Two or three miles above the Warrenton Bridge is a ford, laid down on our maps as “Sudley Spring.” Reliable information justified the belief that the ford was good; that it was unfortified; that it was watched by only one or two companies, and, moreover, that the run above it was almost everywhere passable for wheeled vehicles. Midway between the stone bridge and Sudley Spring our maps indicated another ford, which was said to be good.
Notwithstanding our conviction of the practicability of these fords no known road communicated with them from any of the main roads on our side of Bull Run. We had information that a road branched from the Warrenton turnpike a short distance beyond Cub Run, by which, opening gates and passing through private grounds, we might reach the fords. It was desirable to assure ourselves that this route was entirely practicable. In company with Captain Woodbury, Engineers, and Governor Sprague, and escorted by a company of cavalry, I on the 19th followed up the valley of Cub Run until we reached a point west 10o north, and about four miles in an air-line from Centreville, near which we struck a road which we believed to lead to the fords. Following it for a short distance, we encountered the enemy patrols. As we were most anxious to avoid attracting the enemy’s attention to our designs in this quarter, we did not care to pursue the reconnaissance farther. We had seen enough to be convinced of the perfect practicability of the route. To make more certain of the fords, however, Captain Woodbury proposed to return at night, and, with a few Michigan woodsmen from Colonel Sherman’s brigade, to endeavor to find them.
On returning to camp it was determined to send Captain Wright and Lieutenant Snyder, Engineers, with Captain Woodbury. At the same time the commanding general directed Captain Whipple, Topographical Engineers, and Lieutenant Prime, Engineers, to make a night reconnaissance of the run between Warrenton Bridge and Blackburn’s Ford. Both these night expeditions failed. It was found the enemy occupied the woods too strongly on our side of the run to permit the reconnaissances to be accomplished. It was not our policy to drive in his pickets until we were in motion to attack. On laying before you the information obtained, the commanding general believed himself justified in adopting the following plan of attack, which was decided upon on the 20th:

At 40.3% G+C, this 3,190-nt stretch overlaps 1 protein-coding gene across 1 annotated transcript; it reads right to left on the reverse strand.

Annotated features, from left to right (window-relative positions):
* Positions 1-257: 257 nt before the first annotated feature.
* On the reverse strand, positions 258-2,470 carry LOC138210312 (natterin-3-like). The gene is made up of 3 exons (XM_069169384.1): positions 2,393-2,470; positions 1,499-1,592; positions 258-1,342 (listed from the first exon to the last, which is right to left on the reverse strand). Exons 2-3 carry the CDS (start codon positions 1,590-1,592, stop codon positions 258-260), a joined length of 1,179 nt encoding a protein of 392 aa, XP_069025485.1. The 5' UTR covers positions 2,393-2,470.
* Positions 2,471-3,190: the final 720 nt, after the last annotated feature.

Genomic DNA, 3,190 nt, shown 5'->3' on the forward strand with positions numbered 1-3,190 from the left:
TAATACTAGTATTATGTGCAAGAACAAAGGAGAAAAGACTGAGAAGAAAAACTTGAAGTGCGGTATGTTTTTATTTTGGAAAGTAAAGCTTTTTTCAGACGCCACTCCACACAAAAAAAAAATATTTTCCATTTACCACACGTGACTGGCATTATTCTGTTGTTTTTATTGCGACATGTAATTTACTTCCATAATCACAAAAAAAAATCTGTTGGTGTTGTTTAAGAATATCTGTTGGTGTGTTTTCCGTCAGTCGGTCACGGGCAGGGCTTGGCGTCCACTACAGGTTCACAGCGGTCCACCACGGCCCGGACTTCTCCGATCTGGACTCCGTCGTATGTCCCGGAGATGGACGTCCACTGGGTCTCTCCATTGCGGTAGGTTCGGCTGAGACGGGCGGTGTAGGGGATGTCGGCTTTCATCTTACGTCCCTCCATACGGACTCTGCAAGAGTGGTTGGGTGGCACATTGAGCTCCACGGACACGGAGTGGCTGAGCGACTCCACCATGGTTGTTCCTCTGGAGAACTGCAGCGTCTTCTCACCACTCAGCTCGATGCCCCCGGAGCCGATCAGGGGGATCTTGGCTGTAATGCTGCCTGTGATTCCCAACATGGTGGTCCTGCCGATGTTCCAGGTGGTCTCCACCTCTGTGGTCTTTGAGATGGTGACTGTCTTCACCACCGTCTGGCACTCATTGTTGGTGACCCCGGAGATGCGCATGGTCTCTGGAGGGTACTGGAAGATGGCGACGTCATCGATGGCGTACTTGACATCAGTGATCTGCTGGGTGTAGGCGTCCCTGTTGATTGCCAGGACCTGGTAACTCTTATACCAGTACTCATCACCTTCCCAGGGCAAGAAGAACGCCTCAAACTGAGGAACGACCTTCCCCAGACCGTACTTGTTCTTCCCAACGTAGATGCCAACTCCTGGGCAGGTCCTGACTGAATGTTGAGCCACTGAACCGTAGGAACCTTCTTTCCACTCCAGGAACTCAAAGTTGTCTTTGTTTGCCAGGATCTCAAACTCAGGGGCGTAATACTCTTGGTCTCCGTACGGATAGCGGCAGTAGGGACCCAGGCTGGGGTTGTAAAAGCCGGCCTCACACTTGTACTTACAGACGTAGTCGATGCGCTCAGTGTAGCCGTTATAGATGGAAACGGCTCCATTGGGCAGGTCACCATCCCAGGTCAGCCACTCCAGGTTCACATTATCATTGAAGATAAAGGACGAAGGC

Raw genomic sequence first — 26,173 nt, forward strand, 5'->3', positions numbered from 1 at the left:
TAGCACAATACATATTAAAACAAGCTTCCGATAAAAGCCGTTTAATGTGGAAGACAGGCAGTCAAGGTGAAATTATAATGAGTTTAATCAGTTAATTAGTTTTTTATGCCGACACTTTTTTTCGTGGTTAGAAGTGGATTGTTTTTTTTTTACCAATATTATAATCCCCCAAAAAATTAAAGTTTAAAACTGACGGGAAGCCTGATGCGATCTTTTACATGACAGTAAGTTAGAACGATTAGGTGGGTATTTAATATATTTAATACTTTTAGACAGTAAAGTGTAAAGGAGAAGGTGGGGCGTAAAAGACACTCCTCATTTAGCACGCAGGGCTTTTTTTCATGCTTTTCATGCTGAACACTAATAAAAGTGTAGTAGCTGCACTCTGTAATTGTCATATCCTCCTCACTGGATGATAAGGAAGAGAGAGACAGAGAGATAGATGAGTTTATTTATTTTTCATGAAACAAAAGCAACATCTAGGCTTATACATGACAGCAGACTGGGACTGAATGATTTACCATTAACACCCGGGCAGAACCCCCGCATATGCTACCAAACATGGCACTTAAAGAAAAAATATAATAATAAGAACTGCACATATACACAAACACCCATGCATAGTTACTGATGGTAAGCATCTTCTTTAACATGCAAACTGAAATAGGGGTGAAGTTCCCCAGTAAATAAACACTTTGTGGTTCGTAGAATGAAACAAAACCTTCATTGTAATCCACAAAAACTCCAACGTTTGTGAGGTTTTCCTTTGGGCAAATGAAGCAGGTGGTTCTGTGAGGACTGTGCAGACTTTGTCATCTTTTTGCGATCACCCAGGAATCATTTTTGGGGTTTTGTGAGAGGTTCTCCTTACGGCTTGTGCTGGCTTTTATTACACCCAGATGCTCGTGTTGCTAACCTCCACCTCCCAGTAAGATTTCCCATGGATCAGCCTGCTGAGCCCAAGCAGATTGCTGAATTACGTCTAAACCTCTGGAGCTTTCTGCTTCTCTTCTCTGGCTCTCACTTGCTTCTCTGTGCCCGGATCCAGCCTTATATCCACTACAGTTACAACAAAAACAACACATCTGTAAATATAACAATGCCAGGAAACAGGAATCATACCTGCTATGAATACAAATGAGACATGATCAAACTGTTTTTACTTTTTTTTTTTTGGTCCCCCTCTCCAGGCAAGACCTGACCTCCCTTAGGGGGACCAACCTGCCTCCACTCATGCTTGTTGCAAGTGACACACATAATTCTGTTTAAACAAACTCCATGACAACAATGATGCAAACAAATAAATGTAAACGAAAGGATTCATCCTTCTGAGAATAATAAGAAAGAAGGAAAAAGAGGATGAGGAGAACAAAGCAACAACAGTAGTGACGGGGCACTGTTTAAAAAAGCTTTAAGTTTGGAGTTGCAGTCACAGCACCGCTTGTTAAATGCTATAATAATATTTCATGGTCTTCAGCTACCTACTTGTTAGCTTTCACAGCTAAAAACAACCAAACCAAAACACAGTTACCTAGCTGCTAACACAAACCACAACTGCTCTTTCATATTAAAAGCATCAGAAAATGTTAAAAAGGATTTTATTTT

1. A false attack to be made by Richardson’s brigade (temporarily attached to Miles’ division) on Blackburn’s Ford; the rest of that division remaining in reserve at Centreville.
2. Tyler’s division to move from its camp at 3 a.m. (the 21st) towards the stone bridge of the Warrenton turnpike, to feign the main attack upon this point.
3. The divisions of Hunter and Heintzelman (in the order named) to leave their camps at 2.30 a.m. (they were encamped about two or three miles behind Tyler), and, following his movement, to diverge from the Warrenton turnpike at the by-road beyond Cub Run, and take the road for Sudley Springs; or, rather, it was provided (if I mistake not) that Hunter’s division should proceed to Sudley Springs, and Heintzelman to take the lower ford; these matters, however, to be regulated by circumstances.
It was intended that the head of Hunter’s division should be at the turn-off at early daylight or about 4 a.m., and that it should reach Sudley by 6 or 7.
You are aware of the unexpected delay. The two leading brigades of Tyler had not cleared the road for Hunter to this point until 5.30, and our guide, alleging that a nearer route to the ford would bring our columns in sight of the enemy’s batteries, led them by so circuitous a way that Hunter did not reach Sudley until 9.30, or thereabouts. Accompanying the commanding general; we, as you are aware, after waiting two or three hours at the turn-off, rode on to overtake the front of Hunter’s division. When we emerged from the woods (nearly northeast of Sudley) into the open country, from whence the course of the run and the slopes of the opposite shore could be seen, we could perceive the enemy’s columns in motion to meet us. The loss of time here in great measure thwarted our plan. We had hoped to pass the ford and reach the rear of the enemy’s defenses at Warrenton stone bridge before he could assemble a sufficient force to cope with us.